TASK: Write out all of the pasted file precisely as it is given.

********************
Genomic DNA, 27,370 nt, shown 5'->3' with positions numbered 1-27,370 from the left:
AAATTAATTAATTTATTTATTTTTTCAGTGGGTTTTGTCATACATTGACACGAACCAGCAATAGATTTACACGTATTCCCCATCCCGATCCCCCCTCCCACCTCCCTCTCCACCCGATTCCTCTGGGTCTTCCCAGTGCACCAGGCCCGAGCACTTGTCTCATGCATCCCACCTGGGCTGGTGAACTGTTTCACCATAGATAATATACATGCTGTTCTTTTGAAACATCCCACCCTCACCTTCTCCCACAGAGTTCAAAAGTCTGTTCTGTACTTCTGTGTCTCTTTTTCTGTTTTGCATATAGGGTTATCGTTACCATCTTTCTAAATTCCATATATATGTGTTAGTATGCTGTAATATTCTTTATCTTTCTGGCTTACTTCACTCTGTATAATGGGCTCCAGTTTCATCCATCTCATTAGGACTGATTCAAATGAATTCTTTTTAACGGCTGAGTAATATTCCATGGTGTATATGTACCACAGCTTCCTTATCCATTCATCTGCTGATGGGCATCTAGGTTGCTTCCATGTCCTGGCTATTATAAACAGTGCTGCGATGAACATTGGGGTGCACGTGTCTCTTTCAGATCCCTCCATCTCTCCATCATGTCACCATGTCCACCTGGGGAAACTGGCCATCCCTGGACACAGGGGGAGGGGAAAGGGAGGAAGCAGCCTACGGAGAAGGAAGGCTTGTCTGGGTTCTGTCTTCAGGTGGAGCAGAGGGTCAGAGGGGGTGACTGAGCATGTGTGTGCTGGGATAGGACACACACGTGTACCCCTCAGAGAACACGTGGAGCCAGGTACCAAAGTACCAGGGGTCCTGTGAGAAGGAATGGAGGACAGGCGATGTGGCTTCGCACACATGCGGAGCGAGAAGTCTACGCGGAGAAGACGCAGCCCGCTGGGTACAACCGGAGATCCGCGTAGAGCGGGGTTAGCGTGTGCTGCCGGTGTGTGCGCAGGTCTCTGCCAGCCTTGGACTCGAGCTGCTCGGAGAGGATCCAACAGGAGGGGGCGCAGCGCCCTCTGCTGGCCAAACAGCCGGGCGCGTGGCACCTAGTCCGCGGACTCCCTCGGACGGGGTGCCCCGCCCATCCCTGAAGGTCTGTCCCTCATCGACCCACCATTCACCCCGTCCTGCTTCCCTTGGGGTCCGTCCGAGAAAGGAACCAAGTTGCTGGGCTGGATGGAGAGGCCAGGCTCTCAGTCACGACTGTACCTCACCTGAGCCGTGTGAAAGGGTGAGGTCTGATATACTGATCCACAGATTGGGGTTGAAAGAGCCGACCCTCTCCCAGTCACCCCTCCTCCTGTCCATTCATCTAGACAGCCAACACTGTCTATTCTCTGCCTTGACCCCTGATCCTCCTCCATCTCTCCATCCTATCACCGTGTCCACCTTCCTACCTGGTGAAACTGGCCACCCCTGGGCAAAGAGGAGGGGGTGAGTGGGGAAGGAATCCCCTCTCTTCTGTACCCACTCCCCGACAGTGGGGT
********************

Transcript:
Genomic DNA, 27,370 nt, shown 5'->3' with positions numbered 1-27,370 from the left:
AAATTAATTAATTTATTTATTTTTTCAGTGGGTTTTGTCATACATTGACACGAACCAGCAATAGATTTACACGTATTCCCCATCCCGATCCCCCCTCCCACCTCCCTCTCCACCCGATTCCTCTGGGTCTTCCCAGTGCACCAGGCCCGAGCACTTGTCTCATGCATCCCACCTGGGCTGGTGAACTGTTTCACCATAGATAATATACATGCTGTTCTTTTGAAACATCCCACCCTCACCTTCTCCCACAGAGTTCAAAAGTCTGTTCTGTACTTCTGTGTCTCTTTTTCTGTTTTGCATATAGGGTTATCGTTACCATCTTTCTAAATTCCATATATATGTGTTAGTATGCTGTAATATTCTTTATCTTTCTGGCTTACTTCACTCTGTATAATGGGCTCCAGTTTCATCCATCTCATTAGGACTGATTCAAATGAATTCTTTTTAACGGCTGAGTAATATTCCATGGTGTATATGTACCACAGCTTCCTTATCCATTCATCTGCTGATGGGCATCTAGGTTGCTTCCATGTCCTGGCTATTATAAACAGTGCTGCGATGAACATTGGGGTGCACGTGTCTCTTTCAGATCCCTCCATCTCTCCATCATGTCACCATGTCCACCTGGGGAAACTGGCCATCCCTGGACACAGGGGGAGGGGAAAGGGAGGAAGCAGCCTACGGAGAAGGAAGGCTTGTCTGGGTTCTGTCTTCAGGTGGAGCAGAGGGTCAGAGGGGGTGACTGAGCATGTGTGTGCTGGGATAGGACACACACGTGTACCCCTCAGAGAACACGTGGAGCCAGGTACCAAAGTACCAGGGGTCCTGTGAGAAGGAATGGAGGACAGGCGATGTGGCTTCGCACACATGCGGAGCGAGAAGTCTACGCGGAGAAGACGCAGCCCGCTGGGTACAACCGGAGATCCGCGTAGAGCGGGGTTAGCGTGTGCTGCCGGTGTGTGCGCAGGTCTCTGCCAGCCTTGGACTCGAGCTGCTCGGAGAGGATCCAACAGGAGGGGGCGCAGCGCCCTCTGCTGGCCAAACAGCCGGGCGCGTGGCACCTAGTCCGCGGACTCCCTCGGACGGGGTGCCCCGCCCATCCCTGAAGGTCTGTCCCTCATCGACCCACCATTCACCCCGTCCTGCTTCCCTTGGGGTCCGTCCGAGAAAGGAACCAAGTTGCTGGGCTGGATGGAGAGGCCAGGCTCTCAGTCACGACTGTACCTCACCTGAGCCGTGTGAAAGGGTGAGGTCTGATATACTGATCCACAGATTGGGGTTGAAAGAGCCGACCCTCTCCCAGTCACCCCTCCTCCTGTCCATTCATCTAGACAGCCAACACTGTCTATTCTCTGCCTTGACCCCTGATCCTCCTCCATCTCTCCATCCTATCACCGTGTCCACCTTCCTACCTGGTGAAACTGGCCACCCCTGGGCAAAGAGGAGGGGGTGAGTGGGGAAGGAATCCCCTCTCTTCTGTACCCACTCCCCGACAGTGGGGT